Ever since the breakup of Led Zeppelin due to the untimely death of drummer John Bonham, fans have hankered for some sort – any sort, really – of reunion. There have been some teases – Live Aid, the Atlantic Records 40th Anniversary celebration, Knebworth ’90 – but nothing of any real lasting effect. In fact, Page and Plant seemed satisfied occasionally guesting on each other’s albums (Plant’s Now and Zen, Page’s Outrider). Nothing inspired them enough to embark on a full-length project together.
At least, not until MTV called.
According to the interview included on the 2004 reissue of this 1994 MTV Unplugged concert, the offered opportunity of returning to the lands that had inspired some of their most creative work (“Kashmir,” most of Led Zeppelin III) was simply too good to pass up. The core of the DVD is the concert in London with the city’s Metropolitan Orchestra accompanying Page, Plant, and their chosen backing band “providing the foundation” for the production: Porl Thompson on guitar and banjo, Charlie Jones on bass and percussion, and Michael Lee on drums and percussion. (Lee’s animated style could easily form the basis of a cartoon character but he doesn’t approach the power of Bonham – who is conspicuously absent on the new “When the Levee Breaks” – though not for lack of trying.)
This live performance is intercut with tracks filmed in the Welsh countryside (so beautiful on the new transfer that the Welsh tourism bureau should use it for promotion) and on the streets of Marrakesh in Morocco. The setlist is a combination of prized Led Zeppelin tunes and new songs written for the occasion. Although the classic tracks far outshine the new material, there are no real duds included, and the experience of working together again was inspiring enough to the duo to spawn their next studio collaboration, Walking into Clarksdale. (The video for that album’s “Most High” is included as an extra along with a rehearsal recording of “Black Dog” from the American Music Awards.)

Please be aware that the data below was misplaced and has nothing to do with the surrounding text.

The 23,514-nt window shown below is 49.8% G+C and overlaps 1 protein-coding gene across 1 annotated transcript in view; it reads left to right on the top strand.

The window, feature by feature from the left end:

As a long-time Led Zeppelin fan, I was eager to hear the new versions and was surprised to find that the ones that sound best are those that are tweaked only slightly. British Indian jazz singer Najma Akhtar stands in for Sandy Denny (Fairport Convention) on “The Battle of Evermore,” stealing the show to the result of tremendous applause. Also, the pure energy behind the performance of “Gallows Pole” actually improves on the original Led Zeppelin III version – which was already my favorite track – turning into a veritable runaway train. Even Plant seems caught off-guard when it ends. (I find it nothing short of bewildering that Plant’s fumbling of the lyrics to “Thank You” not only made it into the finished product but also was released to radio.) This is not to say that the new songs (“City Don’t Cry,” “The Truth Explodes,” “Wah Wah,” and “Wonderful One”) are unworthy, they’re simply unmemorable. (I didn’t even notice the exclusion of “Yallah” until I was comparing program lists for this review.)
When placed side by side with the (shortened for television) VHS version I originally recorded from MTV, there simply is no comparison. The sound and picture are incredibly crisp and clear. In fact, I was sometimes distracted from the music by the quality of the greens and blues. And the music itself, in addition to having an expanded track listing, surpasses the sound of the original CD pressing (I have not heard the new remastered CD), making the CD sound somewhat muddy in comparison. Sounds I had never heard before are now crystalline. Yet, in all of this, there is something missing, and it’s not just bassist John Paul Jones. Perhaps it is just the sense that it was done for the money (though I can’t really fault Plant for that; he has said openly that Page is the one who has gotten rich off the legacy), but the fellows’ hearts just don’t seem to be fully invested in it. And I can’t believe they let that punny title pass. “Unledded,” indeed! As far as the Led Zep canon goes, this barely places, but it’s definitely one of the most consistently entertaining things either of them has done since the breakup. Your taste for rock and roll injected with world music will dictate whether you are a repeat viewer, but I can’t imagine any Page or Plant fan being without No Quarter.
(MTV, 1994; Rhino, 2004)